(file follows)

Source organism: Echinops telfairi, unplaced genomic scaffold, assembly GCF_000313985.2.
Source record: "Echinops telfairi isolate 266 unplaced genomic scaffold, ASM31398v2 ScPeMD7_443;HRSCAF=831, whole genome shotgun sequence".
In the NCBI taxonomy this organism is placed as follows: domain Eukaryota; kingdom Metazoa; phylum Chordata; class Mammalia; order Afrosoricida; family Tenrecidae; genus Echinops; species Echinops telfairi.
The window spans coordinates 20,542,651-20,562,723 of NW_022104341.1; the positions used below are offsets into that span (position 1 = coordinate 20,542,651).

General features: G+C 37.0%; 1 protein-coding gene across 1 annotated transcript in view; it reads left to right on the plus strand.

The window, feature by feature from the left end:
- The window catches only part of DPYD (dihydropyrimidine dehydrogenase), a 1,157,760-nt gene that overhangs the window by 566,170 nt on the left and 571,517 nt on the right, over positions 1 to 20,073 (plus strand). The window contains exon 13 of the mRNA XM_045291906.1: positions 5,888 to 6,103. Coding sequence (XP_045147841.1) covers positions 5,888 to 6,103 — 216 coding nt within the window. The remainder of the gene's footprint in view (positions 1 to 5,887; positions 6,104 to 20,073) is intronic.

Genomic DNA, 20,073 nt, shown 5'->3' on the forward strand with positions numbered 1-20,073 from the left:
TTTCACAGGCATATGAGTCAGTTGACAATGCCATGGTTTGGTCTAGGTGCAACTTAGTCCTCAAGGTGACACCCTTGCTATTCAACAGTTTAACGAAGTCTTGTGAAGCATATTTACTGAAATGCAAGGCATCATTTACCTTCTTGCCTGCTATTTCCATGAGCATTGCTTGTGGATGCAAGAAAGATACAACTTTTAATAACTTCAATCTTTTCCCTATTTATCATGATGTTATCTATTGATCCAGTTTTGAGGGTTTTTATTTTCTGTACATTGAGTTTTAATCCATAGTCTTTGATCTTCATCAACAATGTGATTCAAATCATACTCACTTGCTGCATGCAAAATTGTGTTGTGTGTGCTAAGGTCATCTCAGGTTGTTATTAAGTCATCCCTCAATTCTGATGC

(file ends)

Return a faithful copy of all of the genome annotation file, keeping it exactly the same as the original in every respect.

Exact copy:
Source organism: Echinops telfairi, unplaced genomic scaffold, assembly GCF_000313985.2.
Source record: "Echinops telfairi isolate 266 unplaced genomic scaffold, ASM31398v2 ScPeMD7_443;HRSCAF=831, whole genome shotgun sequence".
In the NCBI taxonomy this organism is placed as follows: domain Eukaryota; kingdom Metazoa; phylum Chordata; class Mammalia; order Afrosoricida; family Tenrecidae; genus Echinops; species Echinops telfairi.
The window spans coordinates 20,542,651-20,562,723 of NW_022104341.1; the positions used below are offsets into that span (position 1 = coordinate 20,542,651).

General features: G+C 37.0%; 1 protein-coding gene across 1 annotated transcript in view; it reads left to right on the plus strand.

The window, feature by feature from the left end:
- The window catches only part of DPYD (dihydropyrimidine dehydrogenase), a 1,157,760-nt gene that overhangs the window by 566,170 nt on the left and 571,517 nt on the right, over positions 1 to 20,073 (plus strand). The window contains exon 13 of the mRNA XM_045291906.1: positions 5,888 to 6,103. Coding sequence (XP_045147841.1) covers positions 5,888 to 6,103 — 216 coding nt within the window. The remainder of the gene's footprint in view (positions 1 to 5,887; positions 6,104 to 20,073) is intronic.

Genomic DNA, 20,073 nt, shown 5'->3' on the forward strand with positions numbered 1-20,073 from the left:
TTTCACAGGCATATGAGTCAGTTGACAATGCCATGGTTTGGTCTAGGTGCAACTTAGTCCTCAAGGTGACACCCTTGCTATTCAACAGTTTAACGAAGTCTTGTGAAGCATATTTACTGAAATGCAAGGCATCATTTACCTTCTTGCCTGCTATTTCCATGAGCATTGCTTGTGGATGCAAGAAAGATACAACTTTTAATAACTTCAATCTTTTCCCTATTTATCATGATGTTATCTATTGATCCAGTTTTGAGGGTTTTTATTTTCTGTACATTGAGTTTTAATCCATAGTCTTTGATCTTCATCAACAATGTGATTCAAATCATACTCACTTGCTGCATGCAAAATTGTGTTGTGTGTGCTAAGGTCATCTCAGGTTGTTATTAAGTCATCCCTCAATTCTGATGC